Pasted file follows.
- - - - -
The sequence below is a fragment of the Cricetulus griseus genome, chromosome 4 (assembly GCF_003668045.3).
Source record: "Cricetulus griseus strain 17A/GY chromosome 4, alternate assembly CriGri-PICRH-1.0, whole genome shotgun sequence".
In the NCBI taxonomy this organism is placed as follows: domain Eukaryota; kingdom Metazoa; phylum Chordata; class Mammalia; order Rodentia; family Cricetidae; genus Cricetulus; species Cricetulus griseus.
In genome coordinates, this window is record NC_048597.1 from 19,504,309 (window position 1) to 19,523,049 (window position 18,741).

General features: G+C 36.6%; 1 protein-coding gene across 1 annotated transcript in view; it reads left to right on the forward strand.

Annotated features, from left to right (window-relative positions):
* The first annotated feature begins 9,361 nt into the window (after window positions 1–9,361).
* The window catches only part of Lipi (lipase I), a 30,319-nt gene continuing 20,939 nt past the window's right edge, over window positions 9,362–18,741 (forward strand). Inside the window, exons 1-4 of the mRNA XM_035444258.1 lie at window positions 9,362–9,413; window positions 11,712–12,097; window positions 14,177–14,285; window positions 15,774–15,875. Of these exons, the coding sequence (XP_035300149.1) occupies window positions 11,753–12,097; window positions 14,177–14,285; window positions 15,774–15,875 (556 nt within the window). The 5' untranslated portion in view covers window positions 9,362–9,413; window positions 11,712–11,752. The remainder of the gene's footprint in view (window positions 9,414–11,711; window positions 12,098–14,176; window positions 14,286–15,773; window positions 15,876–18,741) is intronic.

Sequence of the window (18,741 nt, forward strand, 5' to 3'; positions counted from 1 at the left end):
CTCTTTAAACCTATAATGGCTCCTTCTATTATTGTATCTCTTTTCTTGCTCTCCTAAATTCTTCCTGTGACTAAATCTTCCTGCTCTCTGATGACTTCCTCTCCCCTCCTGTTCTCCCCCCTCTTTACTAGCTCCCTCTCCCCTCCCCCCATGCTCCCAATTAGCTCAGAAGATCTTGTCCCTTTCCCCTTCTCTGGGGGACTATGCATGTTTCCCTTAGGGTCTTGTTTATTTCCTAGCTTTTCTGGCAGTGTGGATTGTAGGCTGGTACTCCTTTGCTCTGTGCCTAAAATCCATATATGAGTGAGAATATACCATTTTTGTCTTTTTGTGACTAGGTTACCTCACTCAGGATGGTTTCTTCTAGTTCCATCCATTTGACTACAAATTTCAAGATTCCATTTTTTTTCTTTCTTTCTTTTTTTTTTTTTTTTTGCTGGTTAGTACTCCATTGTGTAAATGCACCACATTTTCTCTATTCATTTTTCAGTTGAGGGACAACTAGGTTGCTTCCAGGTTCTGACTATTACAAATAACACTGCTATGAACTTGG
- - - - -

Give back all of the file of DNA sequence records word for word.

The sequence below is a fragment of the Cricetulus griseus genome, chromosome 4 (assembly GCF_003668045.3).
Source record: "Cricetulus griseus strain 17A/GY chromosome 4, alternate assembly CriGri-PICRH-1.0, whole genome shotgun sequence".
In the NCBI taxonomy this organism is placed as follows: domain Eukaryota; kingdom Metazoa; phylum Chordata; class Mammalia; order Rodentia; family Cricetidae; genus Cricetulus; species Cricetulus griseus.
In genome coordinates, this window is record NC_048597.1 from 19,504,309 (window position 1) to 19,523,049 (window position 18,741).

General features: G+C 36.6%; 1 protein-coding gene across 1 annotated transcript in view; it reads left to right on the forward strand.

Annotated features, from left to right (window-relative positions):
* The first annotated feature begins 9,361 nt into the window (after window positions 1–9,361).
* The window catches only part of Lipi (lipase I), a 30,319-nt gene continuing 20,939 nt past the window's right edge, over window positions 9,362–18,741 (forward strand). Inside the window, exons 1-4 of the mRNA XM_035444258.1 lie at window positions 9,362–9,413; window positions 11,712–12,097; window positions 14,177–14,285; window positions 15,774–15,875. Of these exons, the coding sequence (XP_035300149.1) occupies window positions 11,753–12,097; window positions 14,177–14,285; window positions 15,774–15,875 (556 nt within the window). The 5' untranslated portion in view covers window positions 9,362–9,413; window positions 11,712–11,752. The remainder of the gene's footprint in view (window positions 9,414–11,711; window positions 12,098–14,176; window positions 14,286–15,773; window positions 15,876–18,741) is intronic.

Sequence of the window (18,741 nt, forward strand, 5' to 3'; positions counted from 1 at the left end):
CTCTTTAAACCTATAATGGCTCCTTCTATTATTGTATCTCTTTTCTTGCTCTCCTAAATTCTTCCTGTGACTAAATCTTCCTGCTCTCTGATGACTTCCTCTCCCCTCCTGTTCTCCCCCCTCTTTACTAGCTCCCTCTCCCCTCCCCCCATGCTCCCAATTAGCTCAGAAGATCTTGTCCCTTTCCCCTTCTCTGGGGGACTATGCATGTTTCCCTTAGGGTCTTGTTTATTTCCTAGCTTTTCTGGCAGTGTGGATTGTAGGCTGGTACTCCTTTGCTCTGTGCCTAAAATCCATATATGAGTGAGAATATACCATTTTTGTCTTTTTGTGACTAGGTTACCTCACTCAGGATGGTTTCTTCTAGTTCCATCCATTTGACTACAAATTTCAAGATTCCATTTTTTTTCTTTCTTTCTTTTTTTTTTTTTTTTTGCTGGTTAGTACTCCATTGTGTAAATGCACCACATTTTCTCTATTCATTTTTCAGTTGAGGGACAACTAGGTTGCTTCCAGGTTCTGACTATTACAAATAACACTGCTATGAACTTGG